Planning for the Worst Case Scenario

Pic_Planning for Worst Case

For the third time in as many weeks, today I received a phone call from a family member of one of our insureds calling to let us know that the doctor had passed away.  As always, I was saddened to learn of the passing of one of our clients but my heart really went out to the family member – in this case the doctor’s wife – who was frantically trying to provide for the doctor’s patients while struggling with her own grief.

The doctor, like most psychiatrists, was committed to protecting the privacy of his patients.  No one but the doctor had access to his computer, his appointment schedule, or his billing records.  And no one had any idea of what his passwords were.  The irony here is that in fulfilling his duty to protect patient confidentiality, the doctor may have inadvertently put his patients’ health in jeopardy.

Don’t let this happen to your family or to the patients you’ve devoted your life to caring for.  Today, while you are able, sit down and draw up a set of instructions for your staff and/or family to follow in the event of your death or sudden incapacity.  Think of it as a professional “advance directive.”  Your plan might include such things as:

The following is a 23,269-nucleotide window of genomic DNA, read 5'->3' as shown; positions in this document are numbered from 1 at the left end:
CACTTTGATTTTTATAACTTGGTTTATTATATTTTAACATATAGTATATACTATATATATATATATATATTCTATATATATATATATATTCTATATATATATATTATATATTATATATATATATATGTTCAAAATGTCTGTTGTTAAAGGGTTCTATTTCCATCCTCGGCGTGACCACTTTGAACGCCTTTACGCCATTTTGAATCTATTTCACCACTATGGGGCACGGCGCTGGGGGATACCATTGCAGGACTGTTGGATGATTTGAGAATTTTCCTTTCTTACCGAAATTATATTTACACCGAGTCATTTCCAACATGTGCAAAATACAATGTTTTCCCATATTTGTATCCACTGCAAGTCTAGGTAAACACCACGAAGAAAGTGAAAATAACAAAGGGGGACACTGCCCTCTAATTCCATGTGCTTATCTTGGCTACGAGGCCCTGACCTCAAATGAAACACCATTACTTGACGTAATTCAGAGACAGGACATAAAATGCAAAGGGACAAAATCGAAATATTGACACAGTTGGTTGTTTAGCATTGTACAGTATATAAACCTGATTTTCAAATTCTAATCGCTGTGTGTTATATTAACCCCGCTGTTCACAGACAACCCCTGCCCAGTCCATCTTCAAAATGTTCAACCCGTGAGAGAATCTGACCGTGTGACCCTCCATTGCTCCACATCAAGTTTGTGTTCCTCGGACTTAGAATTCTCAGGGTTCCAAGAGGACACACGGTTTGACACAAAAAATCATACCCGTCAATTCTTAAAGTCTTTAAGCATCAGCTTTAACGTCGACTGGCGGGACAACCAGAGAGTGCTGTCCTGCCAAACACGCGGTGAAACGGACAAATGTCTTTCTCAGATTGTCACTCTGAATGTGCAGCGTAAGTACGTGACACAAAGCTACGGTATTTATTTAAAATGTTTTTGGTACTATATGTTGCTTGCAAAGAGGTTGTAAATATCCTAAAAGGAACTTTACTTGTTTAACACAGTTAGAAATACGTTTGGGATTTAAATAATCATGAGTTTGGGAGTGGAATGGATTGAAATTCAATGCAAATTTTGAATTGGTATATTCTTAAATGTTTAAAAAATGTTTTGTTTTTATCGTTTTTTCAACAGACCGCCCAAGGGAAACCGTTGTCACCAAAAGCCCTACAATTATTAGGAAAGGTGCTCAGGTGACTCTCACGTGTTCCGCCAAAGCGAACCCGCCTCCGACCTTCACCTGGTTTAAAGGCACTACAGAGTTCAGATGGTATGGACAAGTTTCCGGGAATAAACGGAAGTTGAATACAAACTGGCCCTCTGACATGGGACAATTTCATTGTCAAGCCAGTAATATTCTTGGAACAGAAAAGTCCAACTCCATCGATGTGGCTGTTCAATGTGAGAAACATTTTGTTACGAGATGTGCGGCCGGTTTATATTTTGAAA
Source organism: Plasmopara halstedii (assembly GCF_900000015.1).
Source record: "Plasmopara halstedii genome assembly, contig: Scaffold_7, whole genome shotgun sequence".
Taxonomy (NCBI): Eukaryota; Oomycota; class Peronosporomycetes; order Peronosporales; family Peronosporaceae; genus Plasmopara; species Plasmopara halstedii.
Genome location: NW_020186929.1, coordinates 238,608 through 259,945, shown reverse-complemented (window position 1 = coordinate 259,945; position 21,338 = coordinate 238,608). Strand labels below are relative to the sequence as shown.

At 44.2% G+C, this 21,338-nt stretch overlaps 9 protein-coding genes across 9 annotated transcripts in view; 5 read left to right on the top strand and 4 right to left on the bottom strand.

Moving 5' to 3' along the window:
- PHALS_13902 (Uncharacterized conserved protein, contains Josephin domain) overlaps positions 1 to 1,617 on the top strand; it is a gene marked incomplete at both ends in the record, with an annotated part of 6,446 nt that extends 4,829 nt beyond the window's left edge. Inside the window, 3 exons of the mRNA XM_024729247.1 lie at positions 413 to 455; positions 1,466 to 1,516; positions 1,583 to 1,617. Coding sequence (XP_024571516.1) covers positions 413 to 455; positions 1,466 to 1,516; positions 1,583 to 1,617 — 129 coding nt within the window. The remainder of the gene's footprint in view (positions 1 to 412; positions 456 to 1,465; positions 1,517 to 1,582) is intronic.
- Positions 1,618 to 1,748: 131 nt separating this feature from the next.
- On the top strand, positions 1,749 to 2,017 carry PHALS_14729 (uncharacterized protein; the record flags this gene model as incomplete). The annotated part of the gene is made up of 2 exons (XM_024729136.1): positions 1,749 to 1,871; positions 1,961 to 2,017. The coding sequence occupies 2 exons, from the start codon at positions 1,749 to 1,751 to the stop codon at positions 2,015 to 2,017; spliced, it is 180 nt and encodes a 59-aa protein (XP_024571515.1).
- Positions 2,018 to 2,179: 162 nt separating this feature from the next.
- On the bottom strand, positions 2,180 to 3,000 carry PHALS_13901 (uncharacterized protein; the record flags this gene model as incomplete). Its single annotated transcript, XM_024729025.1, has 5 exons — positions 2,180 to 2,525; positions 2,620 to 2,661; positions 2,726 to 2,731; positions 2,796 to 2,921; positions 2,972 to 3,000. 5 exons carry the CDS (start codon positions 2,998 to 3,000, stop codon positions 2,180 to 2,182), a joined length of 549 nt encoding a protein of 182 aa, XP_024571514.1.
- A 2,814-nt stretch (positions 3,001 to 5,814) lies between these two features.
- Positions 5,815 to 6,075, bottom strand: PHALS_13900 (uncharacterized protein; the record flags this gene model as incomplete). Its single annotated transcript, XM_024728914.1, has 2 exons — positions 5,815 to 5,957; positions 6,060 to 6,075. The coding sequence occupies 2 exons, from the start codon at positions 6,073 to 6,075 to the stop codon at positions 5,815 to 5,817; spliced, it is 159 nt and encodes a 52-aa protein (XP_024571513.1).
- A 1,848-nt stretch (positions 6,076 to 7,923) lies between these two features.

• All of your contact information: cell phone number, home phone number, pager number, e-mail address, and home address.
  • All contact information for your spouse, life partner, adult children, or anyone else who would likely know of your whereabouts or sudden health problems.
  • A statement that staff is authorized to contact these people in the event of your unexplained absence from the practice.
  • Instructions regarding how long staff should wait before implementing the emergency contact plan in the event of any unexplained absence.
  • Instructions regarding who is authorized to access  patient records in the event of your sudden absence.
  • Instructions on how to access the physical office and the electronic patient records in the event this becomes necessary, including passwords, etc.
  • Instructions on how to access a list of active patients and your appointment schedule.
  • Instructions regarding prescription refills and release of information to third parties.
  • Instructions on how to notify patients and how to deal with those who become upset, either physically or emotionally, or are in crisis.
  • Names, addresses, and phone numbers of psychiatrists who have agreed to act as emergency backups.
  • Contact information for your malpractice carrier, your billing service, and your business attorney.
  • Any other information needed to help ensure the safety and continued care of your patients.

 

Once drafted, the plan should be regularly updated to reflect changes in your practice and the practices of the colleagues who have agreed to assist in an emergency. The plan need not be complex, but it must be documented and readily available to anyone who may need to implement it.  Your patients, your staff, and your family will thank you for it.

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